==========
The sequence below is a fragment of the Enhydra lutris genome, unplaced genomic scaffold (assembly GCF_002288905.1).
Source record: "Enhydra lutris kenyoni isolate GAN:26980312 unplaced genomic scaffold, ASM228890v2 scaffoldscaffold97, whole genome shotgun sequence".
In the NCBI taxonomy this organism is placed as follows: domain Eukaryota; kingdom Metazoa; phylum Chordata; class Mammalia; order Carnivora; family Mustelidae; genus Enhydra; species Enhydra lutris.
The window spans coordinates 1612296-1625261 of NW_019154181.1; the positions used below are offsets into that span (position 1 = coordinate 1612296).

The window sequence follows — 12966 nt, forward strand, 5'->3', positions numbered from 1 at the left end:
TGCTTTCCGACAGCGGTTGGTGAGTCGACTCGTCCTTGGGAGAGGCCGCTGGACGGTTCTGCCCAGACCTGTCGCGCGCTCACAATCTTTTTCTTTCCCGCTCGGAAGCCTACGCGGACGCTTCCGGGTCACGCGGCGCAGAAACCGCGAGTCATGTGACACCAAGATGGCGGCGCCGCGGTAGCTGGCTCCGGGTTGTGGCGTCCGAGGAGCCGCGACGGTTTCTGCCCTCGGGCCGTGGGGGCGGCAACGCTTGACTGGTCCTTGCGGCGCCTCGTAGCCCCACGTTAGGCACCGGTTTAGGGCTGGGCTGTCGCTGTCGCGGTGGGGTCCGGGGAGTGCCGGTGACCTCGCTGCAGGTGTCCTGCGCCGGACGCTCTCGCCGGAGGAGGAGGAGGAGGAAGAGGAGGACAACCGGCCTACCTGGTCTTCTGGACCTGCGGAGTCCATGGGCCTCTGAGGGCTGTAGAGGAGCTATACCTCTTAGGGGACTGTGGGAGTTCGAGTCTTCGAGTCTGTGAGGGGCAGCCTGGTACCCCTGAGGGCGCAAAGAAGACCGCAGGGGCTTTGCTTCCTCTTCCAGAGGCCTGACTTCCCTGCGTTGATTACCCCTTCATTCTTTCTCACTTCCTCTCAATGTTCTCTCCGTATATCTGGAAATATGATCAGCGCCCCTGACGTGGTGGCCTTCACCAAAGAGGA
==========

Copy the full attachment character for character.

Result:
The sequence below is a fragment of the Enhydra lutris genome, unplaced genomic scaffold (assembly GCF_002288905.1).
Source record: "Enhydra lutris kenyoni isolate GAN:26980312 unplaced genomic scaffold, ASM228890v2 scaffoldscaffold97, whole genome shotgun sequence".
In the NCBI taxonomy this organism is placed as follows: domain Eukaryota; kingdom Metazoa; phylum Chordata; class Mammalia; order Carnivora; family Mustelidae; genus Enhydra; species Enhydra lutris.
The window spans coordinates 1612296-1625261 of NW_019154181.1; the positions used below are offsets into that span (position 1 = coordinate 1612296).

The window sequence follows — 12966 nt, forward strand, 5'->3', positions numbered from 1 at the left end:
TGCTTTCCGACAGCGGTTGGTGAGTCGACTCGTCCTTGGGAGAGGCCGCTGGACGGTTCTGCCCAGACCTGTCGCGCGCTCACAATCTTTTTCTTTCCCGCTCGGAAGCCTACGCGGACGCTTCCGGGTCACGCGGCGCAGAAACCGCGAGTCATGTGACACCAAGATGGCGGCGCCGCGGTAGCTGGCTCCGGGTTGTGGCGTCCGAGGAGCCGCGACGGTTTCTGCCCTCGGGCCGTGGGGGCGGCAACGCTTGACTGGTCCTTGCGGCGCCTCGTAGCCCCACGTTAGGCACCGGTTTAGGGCTGGGCTGTCGCTGTCGCGGTGGGGTCCGGGGAGTGCCGGTGACCTCGCTGCAGGTGTCCTGCGCCGGACGCTCTCGCCGGAGGAGGAGGAGGAGGAAGAGGAGGACAACCGGCCTACCTGGTCTTCTGGACCTGCGGAGTCCATGGGCCTCTGAGGGCTGTAGAGGAGCTATACCTCTTAGGGGACTGTGGGAGTTCGAGTCTTCGAGTCTGTGAGGGGCAGCCTGGTACCCCTGAGGGCGCAAAGAAGACCGCAGGGGCTTTGCTTCCTCTTCCAGAGGCCTGACTTCCCTGCGTTGATTACCCCTTCATTCTTTCTCACTTCCTCTCAATGTTCTCTCCGTATATCTGGAAATATGATCAGCGCCCCTGACGTGGTGGCCTTCACCAAAGAGGA